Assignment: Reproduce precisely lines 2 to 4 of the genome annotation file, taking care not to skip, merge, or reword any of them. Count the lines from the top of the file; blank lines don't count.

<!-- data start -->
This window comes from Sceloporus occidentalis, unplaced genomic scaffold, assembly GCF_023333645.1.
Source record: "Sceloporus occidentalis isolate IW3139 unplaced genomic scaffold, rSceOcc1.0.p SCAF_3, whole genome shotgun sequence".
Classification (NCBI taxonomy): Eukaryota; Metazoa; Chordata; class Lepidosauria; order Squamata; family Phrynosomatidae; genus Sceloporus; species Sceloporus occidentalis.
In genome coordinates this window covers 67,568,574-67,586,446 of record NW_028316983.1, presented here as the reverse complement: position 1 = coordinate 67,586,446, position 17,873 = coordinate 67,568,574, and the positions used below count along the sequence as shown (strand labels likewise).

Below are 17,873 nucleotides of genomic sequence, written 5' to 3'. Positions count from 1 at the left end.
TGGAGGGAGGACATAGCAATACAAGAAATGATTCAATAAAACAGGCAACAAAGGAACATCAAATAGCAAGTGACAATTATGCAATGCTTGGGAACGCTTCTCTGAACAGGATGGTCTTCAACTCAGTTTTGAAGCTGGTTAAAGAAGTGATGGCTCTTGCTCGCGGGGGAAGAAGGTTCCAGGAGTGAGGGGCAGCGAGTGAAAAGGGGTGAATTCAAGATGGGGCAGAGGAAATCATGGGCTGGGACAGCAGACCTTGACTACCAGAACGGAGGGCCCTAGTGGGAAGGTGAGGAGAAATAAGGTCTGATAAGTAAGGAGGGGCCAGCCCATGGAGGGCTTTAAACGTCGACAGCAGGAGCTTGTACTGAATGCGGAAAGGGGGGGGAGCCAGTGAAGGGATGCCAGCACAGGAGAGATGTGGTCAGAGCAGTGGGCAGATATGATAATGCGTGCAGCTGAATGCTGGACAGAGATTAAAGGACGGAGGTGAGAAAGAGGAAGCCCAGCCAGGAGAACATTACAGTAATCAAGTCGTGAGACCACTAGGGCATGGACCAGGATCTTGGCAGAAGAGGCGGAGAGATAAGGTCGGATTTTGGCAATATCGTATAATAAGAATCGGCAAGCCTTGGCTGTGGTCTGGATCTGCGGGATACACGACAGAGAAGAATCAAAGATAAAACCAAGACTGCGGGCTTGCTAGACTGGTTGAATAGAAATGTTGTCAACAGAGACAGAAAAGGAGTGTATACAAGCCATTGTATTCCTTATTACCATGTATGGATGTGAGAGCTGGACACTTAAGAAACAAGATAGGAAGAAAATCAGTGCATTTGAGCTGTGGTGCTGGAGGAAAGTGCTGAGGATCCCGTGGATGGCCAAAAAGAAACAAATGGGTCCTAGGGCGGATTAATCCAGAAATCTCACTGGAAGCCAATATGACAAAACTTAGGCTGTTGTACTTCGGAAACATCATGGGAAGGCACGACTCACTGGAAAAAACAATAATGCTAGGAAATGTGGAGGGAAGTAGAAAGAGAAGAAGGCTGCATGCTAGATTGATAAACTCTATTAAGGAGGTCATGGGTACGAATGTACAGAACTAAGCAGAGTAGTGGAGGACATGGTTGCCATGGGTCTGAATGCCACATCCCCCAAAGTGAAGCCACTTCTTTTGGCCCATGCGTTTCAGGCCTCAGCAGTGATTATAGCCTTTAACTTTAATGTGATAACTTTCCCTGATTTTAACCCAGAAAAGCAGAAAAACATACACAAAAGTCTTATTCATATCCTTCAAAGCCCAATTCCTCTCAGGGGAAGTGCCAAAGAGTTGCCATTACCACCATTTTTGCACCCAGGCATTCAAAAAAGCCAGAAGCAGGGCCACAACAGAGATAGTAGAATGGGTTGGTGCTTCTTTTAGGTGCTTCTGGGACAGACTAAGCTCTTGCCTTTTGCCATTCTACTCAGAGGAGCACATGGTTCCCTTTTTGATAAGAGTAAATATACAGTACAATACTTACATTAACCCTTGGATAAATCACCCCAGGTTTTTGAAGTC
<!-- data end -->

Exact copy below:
Source record: "Sceloporus occidentalis isolate IW3139 unplaced genomic scaffold, rSceOcc1.0.p SCAF_3, whole genome shotgun sequence".
Classification (NCBI taxonomy): Eukaryota; Metazoa; Chordata; class Lepidosauria; order Squamata; family Phrynosomatidae; genus Sceloporus; species Sceloporus occidentalis.
In genome coordinates this window covers 67,568,574-67,586,446 of record NW_028316983.1, presented here as the reverse complement: position 1 = coordinate 67,586,446, position 17,873 = coordinate 67,568,574, and the positions used below count along the sequence as shown (strand labels likewise).